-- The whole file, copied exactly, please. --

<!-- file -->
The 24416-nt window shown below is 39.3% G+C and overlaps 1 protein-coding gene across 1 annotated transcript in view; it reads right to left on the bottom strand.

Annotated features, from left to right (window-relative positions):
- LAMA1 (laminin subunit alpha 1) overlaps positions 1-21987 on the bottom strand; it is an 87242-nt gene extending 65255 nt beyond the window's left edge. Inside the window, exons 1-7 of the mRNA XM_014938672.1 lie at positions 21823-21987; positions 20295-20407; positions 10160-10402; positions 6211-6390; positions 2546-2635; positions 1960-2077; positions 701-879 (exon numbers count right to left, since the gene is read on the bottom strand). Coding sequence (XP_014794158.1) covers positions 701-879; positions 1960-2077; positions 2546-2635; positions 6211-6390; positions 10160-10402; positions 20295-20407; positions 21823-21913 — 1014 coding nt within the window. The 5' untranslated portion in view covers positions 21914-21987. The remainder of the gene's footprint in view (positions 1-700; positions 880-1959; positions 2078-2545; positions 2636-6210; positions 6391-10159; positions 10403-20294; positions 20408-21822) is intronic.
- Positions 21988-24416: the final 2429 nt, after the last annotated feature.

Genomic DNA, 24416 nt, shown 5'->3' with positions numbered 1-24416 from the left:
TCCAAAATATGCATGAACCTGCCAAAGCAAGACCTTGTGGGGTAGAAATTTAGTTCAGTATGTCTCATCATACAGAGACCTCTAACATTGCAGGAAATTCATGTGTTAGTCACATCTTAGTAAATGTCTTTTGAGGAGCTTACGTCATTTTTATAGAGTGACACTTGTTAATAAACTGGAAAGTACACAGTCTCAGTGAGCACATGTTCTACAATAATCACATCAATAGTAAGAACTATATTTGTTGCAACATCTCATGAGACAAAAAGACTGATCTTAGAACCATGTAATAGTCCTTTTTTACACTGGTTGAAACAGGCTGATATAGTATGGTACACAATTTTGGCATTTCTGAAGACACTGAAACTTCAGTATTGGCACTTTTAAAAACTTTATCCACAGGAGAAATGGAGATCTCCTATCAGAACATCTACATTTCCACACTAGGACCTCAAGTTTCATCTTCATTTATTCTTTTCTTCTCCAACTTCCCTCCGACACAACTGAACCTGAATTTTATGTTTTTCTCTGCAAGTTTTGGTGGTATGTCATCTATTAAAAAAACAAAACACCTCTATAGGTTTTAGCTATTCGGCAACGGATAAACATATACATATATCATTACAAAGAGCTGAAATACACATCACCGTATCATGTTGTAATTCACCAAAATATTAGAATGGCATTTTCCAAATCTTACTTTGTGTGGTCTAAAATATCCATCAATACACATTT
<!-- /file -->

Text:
The 24416-nt window shown below is 39.3% G+C and overlaps 1 protein-coding gene across 1 annotated transcript in view; it reads right to left on the bottom strand.

Annotated features, from left to right (window-relative positions):
- LAMA1 (laminin subunit alpha 1) overlaps positions 1-21987 on the bottom strand; it is an 87242-nt gene extending 65255 nt beyond the window's left edge. Inside the window, exons 1-7 of the mRNA XM_014938672.1 lie at positions 21823-21987; positions 20295-20407; positions 10160-10402; positions 6211-6390; positions 2546-2635; positions 1960-2077; positions 701-879 (exon numbers count right to left, since the gene is read on the bottom strand). Coding sequence (XP_014794158.1) covers positions 701-879; positions 1960-2077; positions 2546-2635; positions 6211-6390; positions 10160-10402; positions 20295-20407; positions 21823-21913 — 1014 coding nt within the window. The 5' untranslated portion in view covers positions 21914-21987. The remainder of the gene's footprint in view (positions 1-700; positions 880-1959; positions 2078-2545; positions 2636-6210; positions 6391-10159; positions 10403-20294; positions 20408-21822) is intronic.
- Positions 21988-24416: the final 2429 nt, after the last annotated feature.

Genomic DNA, 24416 nt, shown 5'->3' with positions numbered 1-24416 from the left:
TCCAAAATATGCATGAACCTGCCAAAGCAAGACCTTGTGGGGTAGAAATTTAGTTCAGTATGTCTCATCATACAGAGACCTCTAACATTGCAGGAAATTCATGTGTTAGTCACATCTTAGTAAATGTCTTTTGAGGAGCTTACGTCATTTTTATAGAGTGACACTTGTTAATAAACTGGAAAGTACACAGTCTCAGTGAGCACATGTTCTACAATAATCACATCAATAGTAAGAACTATATTTGTTGCAACATCTCATGAGACAAAAAGACTGATCTTAGAACCATGTAATAGTCCTTTTTTACACTGGTTGAAACAGGCTGATATAGTATGGTACACAATTTTGGCATTTCTGAAGACACTGAAACTTCAGTATTGGCACTTTTAAAAACTTTATCCACAGGAGAAATGGAGATCTCCTATCAGAACATCTACATTTCCACACTAGGACCTCAAGTTTCATCTTCATTTATTCTTTTCTTCTCCAACTTCCCTCCGACACAACTGAACCTGAATTTTATGTTTTTCTCTGCAAGTTTTGGTGGTATGTCATCTATTAAAAAAACAAAACACCTCTATAGGTTTTAGCTATTCGGCAACGGATAAACATATACATATATCATTACAAAGAGCTGAAATACACATCACCGTATCATGTTGTAATTCACCAAAATATTAGAATGGCATTTTCCAAATCTTACTTTGTGTGGTCTAAAATATCCATCAATACACATTT